Seeing these majestic creatures in their natural environment is a profoundly moving experience, something that deserves to rank highly on every traveller's bucket list. A small ship expedition cruise is the very best way to see these animals up close, with opportunities to spot whales from both your ship and on excursions by small Zodiac boat, accompanied by expert naturalist guides. Some of the world's most scenic expedition cruise destinations also happen to be great locations for whale watching, allowing you to search for cetaceans against the backdrop of Antarctic icebergs, Russian volcanoes and Mexican deserts. And where there are whales, there is likely to be a plethora of other marine and birdlife too, attracted to those biodiversity hotspots where the ocean is rich in nutrients.
The migratory nature of whales means that there are destinations where you can see them every month of the year, ranging from colder regions around the poles to warm-water destinations in the tropics. On some expedition cruises, whales will be just one of many types of wildlife you'll be searching for, while in other destinations, such as the Sea of Cortez, whale watching will be the main focus of your trip. In this article, we've put together a list of the very best whale watching destinations you can visit on an expedition cruise. While our selection is not exhaustive, these are the places that we think you should put at the top of your list...
1. Sea of Cortez
Mexico's Sea of Cortez is surprisingly little known as a tourist destination, yet it is arguably the world's number one spot for whale and dolphin watching. Wedged between the Baja California peninsula and the Mexican mainland, this rich body of water was memorably described by Jacques Cousteau as 'the world's aquarium'. The expedition cruise season runs from November through to April, with the chance to spot species including blue, fin, minke, Bryde's, pilot, orca, sperm and humpback whales. Lindblad Expeditions and UnCruise Adventures are the key cruise lines, and most itineraries will also include a short overland trip across the Baja peninsula to Bahía Magdalena, where gray whales gather in huge numbers from January to calve. Other marine life in the region includes sea lions, whale sharks, mobula rays and huge pods of common and bottlenose dolphins.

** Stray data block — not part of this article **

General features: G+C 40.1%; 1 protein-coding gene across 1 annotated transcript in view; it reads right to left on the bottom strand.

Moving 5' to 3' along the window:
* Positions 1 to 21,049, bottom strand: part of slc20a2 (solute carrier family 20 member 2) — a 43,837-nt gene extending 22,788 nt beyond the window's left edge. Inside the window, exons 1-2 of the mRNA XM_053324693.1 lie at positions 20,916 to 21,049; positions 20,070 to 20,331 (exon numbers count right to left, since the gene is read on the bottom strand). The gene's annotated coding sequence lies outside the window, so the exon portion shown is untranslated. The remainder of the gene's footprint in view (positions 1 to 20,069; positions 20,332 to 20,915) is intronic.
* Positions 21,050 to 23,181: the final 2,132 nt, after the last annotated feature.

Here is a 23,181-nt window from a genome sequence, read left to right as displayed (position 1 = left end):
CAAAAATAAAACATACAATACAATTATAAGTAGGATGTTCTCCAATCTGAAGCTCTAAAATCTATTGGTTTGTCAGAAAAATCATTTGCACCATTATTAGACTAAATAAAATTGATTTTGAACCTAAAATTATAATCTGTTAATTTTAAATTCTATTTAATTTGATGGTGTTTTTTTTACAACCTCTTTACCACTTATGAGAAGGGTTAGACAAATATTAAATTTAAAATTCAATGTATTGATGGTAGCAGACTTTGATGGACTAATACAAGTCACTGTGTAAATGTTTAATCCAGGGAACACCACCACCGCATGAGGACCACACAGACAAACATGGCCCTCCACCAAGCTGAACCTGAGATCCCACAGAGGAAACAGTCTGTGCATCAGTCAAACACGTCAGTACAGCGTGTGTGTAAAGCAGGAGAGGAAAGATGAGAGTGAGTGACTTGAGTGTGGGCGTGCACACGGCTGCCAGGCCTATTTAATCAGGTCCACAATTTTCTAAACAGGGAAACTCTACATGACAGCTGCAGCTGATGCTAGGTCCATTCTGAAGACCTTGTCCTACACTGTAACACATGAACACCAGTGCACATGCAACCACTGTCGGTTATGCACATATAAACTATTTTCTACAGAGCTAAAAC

Antarctica is best known for its plethora of penguins and its dramatic icy scenery, but this is also a fantastic whale watching destination, with whales lured south by an abundance of krill. Your opportunities to spot marine mammals begin with the notorious Drake Passage crossing, while hotspots around Antarctica itself include the stunning Lemaire Channel, sometimes known as the 'Kodak Gap' thanks to its photogenic scenery. February and March are the best months for whale watching in Antarctica, with the chance to see species including humpback, sperm, minke and southern right whale, as well as pods of hungry orca hunting penguins amongst the ice floes.
During summer the nutrient-rich waters around Alaska are a feeding ground for whales including orcas, humpbacks, belugas, minke and gray whales, as well as Dall's porpoises and sea lions. Orcas and minke can be seen in Alaska year round, but the main attraction for most cruise visitors are the humpbacks, with June and July the best time to see them bubble-net feeding, a remarkable technique where the whales use their blowholes to corral and confuse their prey with a wall of bubbles. Certain Alaskan ports can be very busy with big cruise ships during summer, and you may find that the main whale watching spots are rather crowded, but an expedition cruise on a smaller ship will take you away from the masses and give you the chance to get up close on a Zodiac.
4. Russian Far East
Just across the Bering Strait from Alaska lies the Russian Far East, a wild and remote region of snow-capped volcanoes, rusting Soviet military bases and incredible marine life. Here you can see many of the same whale species you can see in Alaska, including orcas, humpbacks, minke and fin whales, but unlike Alaska you're very unlikely to see any other tourists. Regions such as the Kamchatka Peninsula and the Commander Islands are particularly known for their orcas, and you also have the chance to spot rare species such as North Pacific right whales and western gray whales. Other wildlife to look out for includes walruses, harbour porpoises, Dall's porpoises, fur seals, brown bears, Steller's sea eagles and several species of puffin, and you may even see polar bears if you venture up into the Russian Arctic.